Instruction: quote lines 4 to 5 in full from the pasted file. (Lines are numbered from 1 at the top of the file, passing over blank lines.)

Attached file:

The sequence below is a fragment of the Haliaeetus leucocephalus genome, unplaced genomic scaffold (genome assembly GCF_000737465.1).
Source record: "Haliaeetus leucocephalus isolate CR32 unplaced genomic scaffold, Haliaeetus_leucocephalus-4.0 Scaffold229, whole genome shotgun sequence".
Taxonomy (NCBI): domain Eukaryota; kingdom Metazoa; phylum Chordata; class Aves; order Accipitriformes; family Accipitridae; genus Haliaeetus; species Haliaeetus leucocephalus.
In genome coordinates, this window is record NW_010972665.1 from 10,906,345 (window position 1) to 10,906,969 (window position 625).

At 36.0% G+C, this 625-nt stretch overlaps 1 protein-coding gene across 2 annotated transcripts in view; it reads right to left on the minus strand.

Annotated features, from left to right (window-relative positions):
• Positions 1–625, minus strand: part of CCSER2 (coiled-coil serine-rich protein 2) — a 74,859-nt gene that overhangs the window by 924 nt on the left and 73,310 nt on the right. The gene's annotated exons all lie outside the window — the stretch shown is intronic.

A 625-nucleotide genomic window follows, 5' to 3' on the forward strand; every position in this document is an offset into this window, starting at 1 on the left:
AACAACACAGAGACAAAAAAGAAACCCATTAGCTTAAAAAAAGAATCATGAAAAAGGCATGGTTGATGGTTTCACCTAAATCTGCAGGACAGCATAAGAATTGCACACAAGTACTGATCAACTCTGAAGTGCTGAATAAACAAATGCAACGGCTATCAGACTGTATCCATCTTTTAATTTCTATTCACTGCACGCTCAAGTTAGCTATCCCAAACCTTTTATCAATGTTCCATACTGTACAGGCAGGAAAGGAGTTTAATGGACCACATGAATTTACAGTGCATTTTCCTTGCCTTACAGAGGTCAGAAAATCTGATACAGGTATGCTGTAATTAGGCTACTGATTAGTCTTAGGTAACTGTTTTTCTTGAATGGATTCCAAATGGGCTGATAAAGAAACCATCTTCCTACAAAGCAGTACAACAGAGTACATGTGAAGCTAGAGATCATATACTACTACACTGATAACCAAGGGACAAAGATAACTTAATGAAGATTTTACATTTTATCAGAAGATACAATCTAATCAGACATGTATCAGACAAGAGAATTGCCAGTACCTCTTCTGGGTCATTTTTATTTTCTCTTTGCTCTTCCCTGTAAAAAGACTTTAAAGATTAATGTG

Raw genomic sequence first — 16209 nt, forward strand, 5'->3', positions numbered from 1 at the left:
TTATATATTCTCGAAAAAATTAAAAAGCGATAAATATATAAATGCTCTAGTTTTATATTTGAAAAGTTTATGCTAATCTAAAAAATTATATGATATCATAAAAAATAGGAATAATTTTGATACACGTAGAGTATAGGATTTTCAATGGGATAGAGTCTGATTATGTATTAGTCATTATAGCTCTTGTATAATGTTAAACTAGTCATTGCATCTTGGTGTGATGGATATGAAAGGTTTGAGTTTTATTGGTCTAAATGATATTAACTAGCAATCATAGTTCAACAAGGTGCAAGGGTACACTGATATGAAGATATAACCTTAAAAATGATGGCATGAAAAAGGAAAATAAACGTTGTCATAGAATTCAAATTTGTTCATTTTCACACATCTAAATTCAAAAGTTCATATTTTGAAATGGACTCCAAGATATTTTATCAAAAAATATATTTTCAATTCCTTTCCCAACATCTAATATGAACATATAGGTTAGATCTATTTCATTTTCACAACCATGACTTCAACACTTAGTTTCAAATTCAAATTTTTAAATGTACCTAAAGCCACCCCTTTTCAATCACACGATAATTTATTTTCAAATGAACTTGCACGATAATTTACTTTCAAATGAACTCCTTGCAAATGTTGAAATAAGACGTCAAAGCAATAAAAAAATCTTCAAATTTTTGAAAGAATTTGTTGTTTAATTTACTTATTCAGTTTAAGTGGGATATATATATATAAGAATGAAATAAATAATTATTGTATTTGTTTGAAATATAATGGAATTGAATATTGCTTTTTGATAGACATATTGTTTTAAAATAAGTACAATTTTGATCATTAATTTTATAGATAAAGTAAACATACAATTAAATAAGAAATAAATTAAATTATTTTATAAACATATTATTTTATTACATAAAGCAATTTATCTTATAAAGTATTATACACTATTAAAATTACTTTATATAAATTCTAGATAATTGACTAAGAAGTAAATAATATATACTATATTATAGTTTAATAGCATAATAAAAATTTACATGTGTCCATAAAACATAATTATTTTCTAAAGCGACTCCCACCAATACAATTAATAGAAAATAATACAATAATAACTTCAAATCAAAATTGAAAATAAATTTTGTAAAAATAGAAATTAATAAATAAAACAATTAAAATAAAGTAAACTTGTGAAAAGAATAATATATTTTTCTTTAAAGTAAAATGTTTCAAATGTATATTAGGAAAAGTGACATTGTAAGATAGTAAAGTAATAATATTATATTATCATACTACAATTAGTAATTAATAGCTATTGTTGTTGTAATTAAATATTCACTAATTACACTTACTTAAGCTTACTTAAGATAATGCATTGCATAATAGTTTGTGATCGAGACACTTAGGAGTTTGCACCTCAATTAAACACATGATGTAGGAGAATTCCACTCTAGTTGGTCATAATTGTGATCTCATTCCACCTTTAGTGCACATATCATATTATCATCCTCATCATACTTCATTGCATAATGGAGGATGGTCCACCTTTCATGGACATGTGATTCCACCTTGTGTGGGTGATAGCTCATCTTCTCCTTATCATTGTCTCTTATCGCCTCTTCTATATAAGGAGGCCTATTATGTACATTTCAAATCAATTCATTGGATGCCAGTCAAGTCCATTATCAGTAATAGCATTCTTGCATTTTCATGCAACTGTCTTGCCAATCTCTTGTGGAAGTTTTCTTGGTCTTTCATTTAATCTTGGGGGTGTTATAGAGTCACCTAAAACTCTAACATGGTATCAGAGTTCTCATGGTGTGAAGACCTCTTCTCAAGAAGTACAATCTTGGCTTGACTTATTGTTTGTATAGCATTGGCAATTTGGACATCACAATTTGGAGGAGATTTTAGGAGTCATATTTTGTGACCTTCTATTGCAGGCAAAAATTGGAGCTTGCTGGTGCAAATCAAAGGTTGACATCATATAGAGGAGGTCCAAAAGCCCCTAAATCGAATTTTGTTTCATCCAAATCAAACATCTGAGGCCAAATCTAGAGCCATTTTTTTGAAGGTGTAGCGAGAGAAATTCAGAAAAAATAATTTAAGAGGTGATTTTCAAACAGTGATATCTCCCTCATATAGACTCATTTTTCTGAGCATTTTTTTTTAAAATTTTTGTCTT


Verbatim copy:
In genome coordinates, this window is record NW_010972665.1 from 10,906,345 (window position 1) to 10,906,969 (window position 625).

At 36.0% G+C, this 625-nt stretch overlaps 1 protein-coding gene across 2 annotated transcripts in view; it reads right to left on the minus strand.